Candidates Set TV Debate Rules
May 3, 1960
Candidates Set TV Debate Rules
Final rules for the televised debate between Sen. John F. Kennedy and Sen. Hubert H. Humphrey Wednesday night were set Monday.
The debate will take place from 7:30-8:30 p. m. in the WCHS-TV studios. It is co-sponsored by The Charleston Gazette and WCHS-TV and will be carried simultaneously on four other state television stations—WHIS-TV, Bluefield; WTRF-TV, Wheeling; WBOY-RV, Clarksburg; and WTAP-TV, Parkersburg.
It also will be telecast on WTOP-TV, Washington, D. C., and KDKA-TV, Pittsburgh, Pa.
The Mutual Broadcasting System announced that it would carry the program by radio over all of its 450 stations. Robert F. Hurleigh, president of MBS, said: “We of the Mutual radio network feel the scheduled debate is of national interest and national importance. We also feel there is a moral obligation to bring such a debate to as many people throughout the country as possible, due to the issues involved.”
The program will begin with an introduction of the candidates and an explanation of the ground rules by the program moderator, Bill Ames, WCHS-TV news director.
The debate portion of the broadcast will begin with a five-minute opening statement of his case by each of the candidates. The order of appearance will be determined by a flip of a coin.
Following the opening statements, there will be a five minute rebuttal by each candidate in the same order of appearance.
Program officials said there would be no carry-over from the statement to the rebuttal. The full five minutes must be used in each instance.
The remainder of the program will be given over to the answering of questions sent into The Charleston Gazette by readers. The questions will be screened and selected the The Gazette Editorial Board.
W. E. Chilton III, assistant to the publisher of The Gazette, and Charles Schussler of WTRF-TV, Wheeling, will ask the questions. Maximum time allowed for an individual answer will be two minutes. Following the answer by the questioned senator, his opponent will be given an opportunity to reply to either the question or his opponent’s answer. Time allotted for this will be two minutes.
During the question-answer period, the moderator will act as timekeeper.
By Herb Little
AP Staff Writer
By Herb Little
PARKERSBURG - AP - Sen. Hubert H. Humphrey (D-Minn) Monday urged Sen. John F. Kennedy (D-Mass) "to take a firmer hand in his camp," which he said was going in for "penny ante, two-bit gutter politics."
At a news conference held on the start of another one of his swings through West Virginia, Humphrey gave a tongue-lashing to what he called the "paid hirelings," but dissociated their maneuvers from the man for whom they are working.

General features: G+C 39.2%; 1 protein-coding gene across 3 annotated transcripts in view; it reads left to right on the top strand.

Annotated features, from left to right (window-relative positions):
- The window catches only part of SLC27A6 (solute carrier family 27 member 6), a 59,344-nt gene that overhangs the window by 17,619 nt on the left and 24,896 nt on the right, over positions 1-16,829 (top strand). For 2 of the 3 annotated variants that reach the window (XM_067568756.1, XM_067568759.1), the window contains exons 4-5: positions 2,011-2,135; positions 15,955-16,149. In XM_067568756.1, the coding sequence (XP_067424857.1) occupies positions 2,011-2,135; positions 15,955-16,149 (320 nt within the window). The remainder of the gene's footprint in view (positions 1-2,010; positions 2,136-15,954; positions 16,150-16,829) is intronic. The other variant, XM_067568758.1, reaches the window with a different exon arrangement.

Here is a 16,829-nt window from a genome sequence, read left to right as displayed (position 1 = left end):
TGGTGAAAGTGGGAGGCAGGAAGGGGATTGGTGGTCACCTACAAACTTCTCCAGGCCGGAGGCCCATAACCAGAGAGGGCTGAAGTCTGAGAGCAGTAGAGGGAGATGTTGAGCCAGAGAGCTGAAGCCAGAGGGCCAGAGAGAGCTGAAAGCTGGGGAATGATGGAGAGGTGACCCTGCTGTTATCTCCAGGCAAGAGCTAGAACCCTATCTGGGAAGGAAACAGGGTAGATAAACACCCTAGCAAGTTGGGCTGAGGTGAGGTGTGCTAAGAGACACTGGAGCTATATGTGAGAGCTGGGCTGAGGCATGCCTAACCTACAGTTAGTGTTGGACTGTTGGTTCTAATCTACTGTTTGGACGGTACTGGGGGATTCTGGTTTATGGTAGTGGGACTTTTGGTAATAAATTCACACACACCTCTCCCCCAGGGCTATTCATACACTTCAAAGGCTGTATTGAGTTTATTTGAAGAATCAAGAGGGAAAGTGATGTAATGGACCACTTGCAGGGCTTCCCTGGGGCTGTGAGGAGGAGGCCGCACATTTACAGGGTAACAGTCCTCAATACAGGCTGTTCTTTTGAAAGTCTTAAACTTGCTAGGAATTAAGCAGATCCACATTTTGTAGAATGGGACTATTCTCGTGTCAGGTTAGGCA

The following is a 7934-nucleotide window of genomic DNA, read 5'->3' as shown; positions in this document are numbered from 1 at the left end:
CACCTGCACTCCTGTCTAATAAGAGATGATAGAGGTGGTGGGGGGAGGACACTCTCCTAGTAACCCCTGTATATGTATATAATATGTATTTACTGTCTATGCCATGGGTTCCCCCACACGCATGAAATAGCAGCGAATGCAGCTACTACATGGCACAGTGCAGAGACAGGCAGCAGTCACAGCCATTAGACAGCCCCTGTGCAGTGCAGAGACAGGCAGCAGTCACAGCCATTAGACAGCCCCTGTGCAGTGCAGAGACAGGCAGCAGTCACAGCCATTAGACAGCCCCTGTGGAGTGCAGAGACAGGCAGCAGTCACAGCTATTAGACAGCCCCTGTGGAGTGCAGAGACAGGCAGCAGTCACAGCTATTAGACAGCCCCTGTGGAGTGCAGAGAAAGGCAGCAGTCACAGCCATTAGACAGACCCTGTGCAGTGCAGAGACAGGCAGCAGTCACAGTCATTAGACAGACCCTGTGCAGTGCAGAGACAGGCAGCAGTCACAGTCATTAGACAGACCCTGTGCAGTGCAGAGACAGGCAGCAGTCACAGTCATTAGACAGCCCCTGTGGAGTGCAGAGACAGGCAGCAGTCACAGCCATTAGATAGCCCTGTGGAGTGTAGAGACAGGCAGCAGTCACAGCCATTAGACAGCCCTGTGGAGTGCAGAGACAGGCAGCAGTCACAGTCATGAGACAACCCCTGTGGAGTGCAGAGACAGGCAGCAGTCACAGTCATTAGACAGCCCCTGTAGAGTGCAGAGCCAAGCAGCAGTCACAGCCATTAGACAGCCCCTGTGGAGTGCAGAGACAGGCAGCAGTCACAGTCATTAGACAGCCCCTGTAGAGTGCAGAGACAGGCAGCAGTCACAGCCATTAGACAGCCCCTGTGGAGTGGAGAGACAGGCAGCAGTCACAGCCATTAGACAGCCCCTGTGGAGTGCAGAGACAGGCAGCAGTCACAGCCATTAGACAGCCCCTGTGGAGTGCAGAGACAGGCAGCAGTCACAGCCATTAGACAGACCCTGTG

"I think Sen. Kennedy is much better than the things his people have been saying," Humphrey continued. "Some of these are unbecoming a good man like Jack."
He said he wanted it known that he has a high regard not only for his opponent but for his opponent's numerous and well-known family as well. "They are some of the finest citizens in the country," Humphrey said.
The latest exchange of accusations in the West Virginia presidential primary campaign came over the endorsement of Humphrey by the state Teamsters council.
Kennedy read into this support interference by Jimmy Hoffa, president of the national union, and said he was "sure that the people of West Virginia are not going to let Hoffa determine who should be the Democratic nominee for President."
Humphrey refused to apologize for the Teamster support and at the same time insisted it had nothing to do with Hoffa.
He called the endorsement by the 7,000-member union in West Virginia "a signal honor" and said he hoped that it would be followed by "the rest of the labor movement. Loyalty to one's friends is the first principle of good politics."
Humphrey said flatly that the president of the Teamsters here "doesn't take orders from Jimmy Hoffa."
After going over his position on the union, Humphrey turned to the bigotry issue, raised by Kennedy's Roman Catholicism.
He said that Kennedy's people saw no bigots in West Virginia after an early poll which showed their man leading by a good margin. Then, he said, when a second poll indicated a close race, "all of a sudden they began seeing ugly things...there was intolerance and ignorance."
Press headquarters for out-of-state journalists covering the debate between Sen. John F. Kennedy and Sen. Hubert H. Humphrey will be set up in The Gazette offices at 210 Hale St.
Television sets will be provided on the first floor of the building. No one, except the program participants, will be allowed in the WCHS-TV studio from which the program is to emanate.
The Gazette offices are located directly across the street from the Western Union office.
For information, contact James F. Dent, Gazette promotion manager, at Dickens 2-6161.
Oak Hill – Fayette County Kennedy for President Committee will sponsor a public reception and rally for Sen. John F. Kennedy at 4:30 p. m. Thursday here.
Members of the reception committee include Robert J. Thrift Jr.; Mrs. A. M. Gray, John Marra and H. A. Becklenheimer, all of Fayetteville; Benedict Teano, Mrs. Sam Price, Robert Kelly Jr., Mrs. Irene Johnson and Mrs. William Klapp, all of Oak Hill.
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